EP1719471A2 (en) 2002-09-25 2006-11-08 Sherwood Services AG Multiple RF return pad contact detection system
US7160293B2 (en) 2002-09-25 2007-01-09 Sherwood Services Ag Multiple RF return pad contact detection system
US20040097916A1 (en) * 2002-11-19 2004-05-20 Richard Thompson Electrosurgical generator and method for detecting output power delivery malfunction
US6948503B2 (en) 2002-11-19 2005-09-27 Conmed Corporation Electrosurgical generator and method for cross-checking output power
US20040097914A1 (en) * 2002-11-19 2004-05-20 Jim Pantera Electrosurgical generator and method with multiple semi-autonomously executable functions
US6875210B2 (en) 2002-11-19 2005-04-05 Conmed Corporation Electrosurgical generator and method for cross-checking mode functionality
US6942660B2 (en) 2002-11-19 2005-09-13 Conmed Corporation Electrosurgical generator and method with multiple semi-autonomously executable functions
US20060020261A1 (en) * 2002-11-19 2006-01-26 Tim Refior Electrosurgical generator and method for cross-checking output power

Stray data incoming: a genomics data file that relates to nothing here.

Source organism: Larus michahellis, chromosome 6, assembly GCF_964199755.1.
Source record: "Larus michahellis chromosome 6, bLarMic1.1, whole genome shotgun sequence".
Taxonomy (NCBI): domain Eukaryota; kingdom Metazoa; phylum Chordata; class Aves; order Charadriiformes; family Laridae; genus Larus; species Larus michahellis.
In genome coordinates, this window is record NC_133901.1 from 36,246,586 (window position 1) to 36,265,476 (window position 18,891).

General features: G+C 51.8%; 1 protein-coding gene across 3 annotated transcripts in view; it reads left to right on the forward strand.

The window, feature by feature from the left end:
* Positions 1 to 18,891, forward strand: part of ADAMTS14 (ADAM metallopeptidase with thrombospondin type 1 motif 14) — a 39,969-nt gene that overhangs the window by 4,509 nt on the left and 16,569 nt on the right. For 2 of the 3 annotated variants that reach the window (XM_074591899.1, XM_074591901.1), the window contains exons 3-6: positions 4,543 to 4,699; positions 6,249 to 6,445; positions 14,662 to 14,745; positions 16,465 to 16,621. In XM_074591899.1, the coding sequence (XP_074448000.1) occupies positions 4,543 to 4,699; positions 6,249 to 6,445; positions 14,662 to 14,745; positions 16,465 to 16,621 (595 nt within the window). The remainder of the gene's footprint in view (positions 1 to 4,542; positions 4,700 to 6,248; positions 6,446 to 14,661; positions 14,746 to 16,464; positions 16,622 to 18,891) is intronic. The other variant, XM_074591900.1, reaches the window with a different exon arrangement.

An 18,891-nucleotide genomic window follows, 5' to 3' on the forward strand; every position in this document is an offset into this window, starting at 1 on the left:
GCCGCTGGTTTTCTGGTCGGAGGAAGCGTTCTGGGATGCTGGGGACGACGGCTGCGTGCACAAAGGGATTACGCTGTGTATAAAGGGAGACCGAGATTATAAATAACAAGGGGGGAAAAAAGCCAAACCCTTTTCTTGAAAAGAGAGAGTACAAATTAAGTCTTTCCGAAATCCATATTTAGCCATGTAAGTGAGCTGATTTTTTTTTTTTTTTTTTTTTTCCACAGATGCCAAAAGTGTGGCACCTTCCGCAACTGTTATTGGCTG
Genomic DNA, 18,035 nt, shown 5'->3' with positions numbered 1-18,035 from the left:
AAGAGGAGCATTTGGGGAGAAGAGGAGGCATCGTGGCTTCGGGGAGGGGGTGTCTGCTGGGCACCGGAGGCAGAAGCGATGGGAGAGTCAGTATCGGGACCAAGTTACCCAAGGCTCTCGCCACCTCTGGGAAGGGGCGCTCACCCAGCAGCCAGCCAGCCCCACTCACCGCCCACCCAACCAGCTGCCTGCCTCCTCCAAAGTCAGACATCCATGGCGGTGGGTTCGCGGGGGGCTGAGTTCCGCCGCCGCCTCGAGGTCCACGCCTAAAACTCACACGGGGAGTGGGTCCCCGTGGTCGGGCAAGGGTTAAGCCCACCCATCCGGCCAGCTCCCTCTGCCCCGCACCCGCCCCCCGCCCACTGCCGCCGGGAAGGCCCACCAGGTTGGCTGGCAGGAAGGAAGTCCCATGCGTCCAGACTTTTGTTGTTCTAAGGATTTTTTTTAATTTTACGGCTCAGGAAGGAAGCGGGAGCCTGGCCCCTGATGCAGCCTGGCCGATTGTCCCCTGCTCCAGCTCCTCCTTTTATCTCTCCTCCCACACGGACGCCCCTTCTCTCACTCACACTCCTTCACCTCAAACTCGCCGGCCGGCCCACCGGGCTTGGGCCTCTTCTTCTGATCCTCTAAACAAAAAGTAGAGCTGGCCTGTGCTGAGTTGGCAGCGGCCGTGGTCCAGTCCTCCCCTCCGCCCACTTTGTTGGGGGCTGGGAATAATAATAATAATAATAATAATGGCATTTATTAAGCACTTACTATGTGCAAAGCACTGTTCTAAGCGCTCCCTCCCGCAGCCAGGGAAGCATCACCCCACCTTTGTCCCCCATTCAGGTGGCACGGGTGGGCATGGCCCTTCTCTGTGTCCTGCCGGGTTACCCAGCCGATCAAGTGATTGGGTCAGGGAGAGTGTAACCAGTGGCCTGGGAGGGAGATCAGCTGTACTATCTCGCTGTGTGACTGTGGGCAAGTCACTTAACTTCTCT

US20040097913A1 (en) * 2002-11-19 2004-05-20 Tim Refior Electrosurgical generator and method for cross-checking mode functionality
US6830569B2 (en) 2002-11-19 2004-12-14 Conmed Corporation Electrosurgical generator and method for detecting output power delivery malfunction
US7972329B2 (en) 2002-11-19 2011-07-05 Conmed Corporation Electrosurgical generator and method for cross-checking output power
US20040097915A1 (en) * 2002-11-19 2004-05-20 Tim Refior Electrosurgical generator and method for cross-checking output power
US8523855B2 (en) 2002-12-10 2013-09-03 Covidien Ag Circuit for controlling arc energy from an electrosurgical generator
US7824400B2 (en) 2002-12-10 2010-11-02 Covidien Ag Circuit for controlling arc energy from an electrosurgical generator
US7722601B2 (en) 2003-05-01 2010-05-25 Covidien Ag Method and system for programming and controlling an electrosurgical generator system
US8303580B2 (en) 2003-05-01 2012-11-06 Covidien Ag Method and system for programming and controlling an electrosurgical generator system
US8012150B2 (en) 2003-05-01 2011-09-06 Covidien Ag Method and system for programming and controlling an electrosurgical generator system
US8267929B2 (en) 2003-05-01 2012-09-18 Covidien Ag Method and system for programming and controlling an electrosurgical generator system
US8298223B2 (en) 2003-05-01 2012-10-30 Covidien Ag Method and system for programming and controlling an electrosurgical generator system